WASHINGTON — The Senate added to President Trump's tally of conservative federal judges Thursday, approving a 40-year-old administration lawyer who never argued a case to be on New York's influential federal appeals court.
Steven Menashi was slammed by opponents for his role helping craft Trump's draconian border policies and the Education Department's rollback of protections of sexual assault victims and LGBT rights. They also pointed to his past writings equating college race admissions data with Nazi German laws and his denunciation of “radical abortion rights" enshrined in the Roe v. Wade decision.
The confirmation installs Menashi for a lifetime appointment in seat on the Second Circuit once held by the Supreme Court’s first black justice, Thurgood Marshall — a historical fact that infuriated Senate Minority Leader Chuck Schumer (D-N.Y.).
“Mr. Menashi is one of the most contemptible nominees to come before the Senate in all my time in this body,” Schumer said before the Senate narrowly approved Menashi, 51 to 41. “He would be a disgrace — a disgrace — to the seat once held by the great Thurgood Marshall.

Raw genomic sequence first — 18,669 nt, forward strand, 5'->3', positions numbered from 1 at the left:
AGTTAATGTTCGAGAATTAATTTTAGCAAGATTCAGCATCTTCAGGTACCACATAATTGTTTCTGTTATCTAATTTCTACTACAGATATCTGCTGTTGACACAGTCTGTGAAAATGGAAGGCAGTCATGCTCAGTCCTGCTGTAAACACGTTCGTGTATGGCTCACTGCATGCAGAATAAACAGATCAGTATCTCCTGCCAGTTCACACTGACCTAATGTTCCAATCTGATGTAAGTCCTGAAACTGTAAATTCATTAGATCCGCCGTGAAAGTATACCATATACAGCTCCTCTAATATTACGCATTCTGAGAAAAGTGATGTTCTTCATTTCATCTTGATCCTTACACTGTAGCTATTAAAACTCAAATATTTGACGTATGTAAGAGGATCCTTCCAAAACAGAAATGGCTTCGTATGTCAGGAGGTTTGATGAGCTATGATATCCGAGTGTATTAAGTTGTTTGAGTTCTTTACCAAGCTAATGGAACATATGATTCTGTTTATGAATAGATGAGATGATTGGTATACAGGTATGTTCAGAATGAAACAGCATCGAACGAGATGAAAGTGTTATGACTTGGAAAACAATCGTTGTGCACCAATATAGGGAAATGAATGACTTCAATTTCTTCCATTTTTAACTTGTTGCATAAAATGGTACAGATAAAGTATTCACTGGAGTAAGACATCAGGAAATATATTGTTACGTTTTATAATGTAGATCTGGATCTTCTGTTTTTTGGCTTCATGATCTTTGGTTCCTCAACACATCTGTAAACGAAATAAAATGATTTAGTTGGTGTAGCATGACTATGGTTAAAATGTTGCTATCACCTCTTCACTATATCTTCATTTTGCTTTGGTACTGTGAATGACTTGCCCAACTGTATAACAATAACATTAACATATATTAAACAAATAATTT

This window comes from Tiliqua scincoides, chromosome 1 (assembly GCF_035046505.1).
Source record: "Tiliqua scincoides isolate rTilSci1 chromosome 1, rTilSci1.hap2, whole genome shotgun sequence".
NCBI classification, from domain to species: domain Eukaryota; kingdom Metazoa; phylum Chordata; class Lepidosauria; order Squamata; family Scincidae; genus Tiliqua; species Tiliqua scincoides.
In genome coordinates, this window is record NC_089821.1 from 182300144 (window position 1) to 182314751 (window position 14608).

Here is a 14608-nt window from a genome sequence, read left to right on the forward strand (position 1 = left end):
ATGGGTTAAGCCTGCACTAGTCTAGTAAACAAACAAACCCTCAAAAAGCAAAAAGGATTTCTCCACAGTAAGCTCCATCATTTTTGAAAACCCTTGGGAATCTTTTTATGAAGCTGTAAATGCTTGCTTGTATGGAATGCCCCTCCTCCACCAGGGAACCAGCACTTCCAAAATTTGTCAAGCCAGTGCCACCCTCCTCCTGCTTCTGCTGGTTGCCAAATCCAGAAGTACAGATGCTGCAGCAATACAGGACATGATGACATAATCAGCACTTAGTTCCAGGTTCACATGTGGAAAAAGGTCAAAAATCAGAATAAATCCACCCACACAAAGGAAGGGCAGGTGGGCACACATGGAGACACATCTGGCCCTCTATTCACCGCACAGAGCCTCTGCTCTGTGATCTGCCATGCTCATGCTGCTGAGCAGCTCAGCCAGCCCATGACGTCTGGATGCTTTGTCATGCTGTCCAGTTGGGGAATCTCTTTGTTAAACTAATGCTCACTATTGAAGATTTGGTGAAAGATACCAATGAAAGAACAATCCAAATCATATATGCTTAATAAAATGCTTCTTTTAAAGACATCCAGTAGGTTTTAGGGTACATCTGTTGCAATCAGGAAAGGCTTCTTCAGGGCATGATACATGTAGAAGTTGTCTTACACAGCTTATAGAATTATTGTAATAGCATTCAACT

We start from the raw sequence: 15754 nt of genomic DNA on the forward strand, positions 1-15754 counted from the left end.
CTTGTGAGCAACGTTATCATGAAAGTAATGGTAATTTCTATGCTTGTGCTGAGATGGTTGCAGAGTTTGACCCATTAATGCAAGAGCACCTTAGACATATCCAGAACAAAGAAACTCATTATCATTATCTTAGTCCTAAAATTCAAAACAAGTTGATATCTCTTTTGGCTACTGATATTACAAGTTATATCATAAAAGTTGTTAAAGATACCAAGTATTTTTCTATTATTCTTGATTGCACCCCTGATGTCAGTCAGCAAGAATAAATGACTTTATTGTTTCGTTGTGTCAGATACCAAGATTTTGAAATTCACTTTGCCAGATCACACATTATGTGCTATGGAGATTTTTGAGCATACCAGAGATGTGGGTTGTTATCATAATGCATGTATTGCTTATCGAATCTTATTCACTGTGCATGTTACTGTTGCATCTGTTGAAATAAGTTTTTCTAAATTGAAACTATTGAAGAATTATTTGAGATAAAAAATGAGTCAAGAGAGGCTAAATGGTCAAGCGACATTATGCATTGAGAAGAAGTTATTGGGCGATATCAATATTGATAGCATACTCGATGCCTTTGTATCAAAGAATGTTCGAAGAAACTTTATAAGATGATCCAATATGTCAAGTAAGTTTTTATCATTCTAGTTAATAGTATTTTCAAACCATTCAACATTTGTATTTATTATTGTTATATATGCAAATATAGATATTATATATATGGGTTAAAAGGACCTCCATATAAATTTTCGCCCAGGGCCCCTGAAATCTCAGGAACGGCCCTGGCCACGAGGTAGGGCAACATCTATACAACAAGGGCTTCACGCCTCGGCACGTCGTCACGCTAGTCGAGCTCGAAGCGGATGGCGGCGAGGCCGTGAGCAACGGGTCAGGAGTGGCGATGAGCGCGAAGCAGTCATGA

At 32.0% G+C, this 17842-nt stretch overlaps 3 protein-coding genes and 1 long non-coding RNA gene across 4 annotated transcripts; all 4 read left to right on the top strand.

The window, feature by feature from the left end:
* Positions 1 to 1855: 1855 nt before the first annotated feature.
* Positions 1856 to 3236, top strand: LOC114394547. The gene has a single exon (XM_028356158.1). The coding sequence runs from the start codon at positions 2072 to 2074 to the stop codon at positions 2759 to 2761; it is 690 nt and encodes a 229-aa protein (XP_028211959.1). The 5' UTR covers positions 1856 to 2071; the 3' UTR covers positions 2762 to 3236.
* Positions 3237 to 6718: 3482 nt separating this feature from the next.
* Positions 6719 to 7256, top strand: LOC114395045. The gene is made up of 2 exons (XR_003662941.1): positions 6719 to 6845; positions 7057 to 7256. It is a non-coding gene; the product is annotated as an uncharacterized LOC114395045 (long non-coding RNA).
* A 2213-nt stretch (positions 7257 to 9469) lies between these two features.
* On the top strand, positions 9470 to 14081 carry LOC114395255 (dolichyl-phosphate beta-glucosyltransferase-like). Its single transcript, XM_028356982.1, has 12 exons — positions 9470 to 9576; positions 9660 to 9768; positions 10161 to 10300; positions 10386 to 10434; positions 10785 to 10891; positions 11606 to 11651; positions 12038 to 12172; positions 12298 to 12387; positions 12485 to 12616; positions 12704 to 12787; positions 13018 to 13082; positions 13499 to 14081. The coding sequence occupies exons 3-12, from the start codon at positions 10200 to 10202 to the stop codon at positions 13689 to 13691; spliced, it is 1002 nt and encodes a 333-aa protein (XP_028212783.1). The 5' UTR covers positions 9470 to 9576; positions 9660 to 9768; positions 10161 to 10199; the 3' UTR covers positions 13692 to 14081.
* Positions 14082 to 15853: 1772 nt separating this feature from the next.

“His record on race, women’s equality, LGBTQ rights, and the rights of immigrants, should be disqualifying,” Schumer said, adding that Menashi was a “textbook example” of someone who should not be on the bench.
He pointed to a recent case in which a federal judge tossed out a Menashi-crafted plan at the Department of Education to use Social Security numbers to collect student loan debts from students who had been defrauded by a for-profit college.
“A judge ruled this scheme violated federal privacy laws,” Schumer said. “At the very least, a candidate for a judgeship should show respect for the law. That is the lowest possible bar.”
Menashi managed to anger both Democrats and Republicans during his confirmation hearing a month ago by refusing to answer basic questions about his work for Trump.
But only one Republican — Sen. Susan Collins of Maine — abandoned the Trump pick in the confirmation vote.
Senate Majority Leader Mitch McConnell did not have much to say about Menashi, praising his experience as a law clerk and his “strong academic and legal qualifications — degrees from Dartmouth and Stanford.”
McConnell did note that the Senate was pushing ahead with Trump nominations. A week ago he celebrated the fact that the Senate has confirmed so many appeals judges like Menashi that Trump appointees now hold a quarter of the nation’s appellate seats.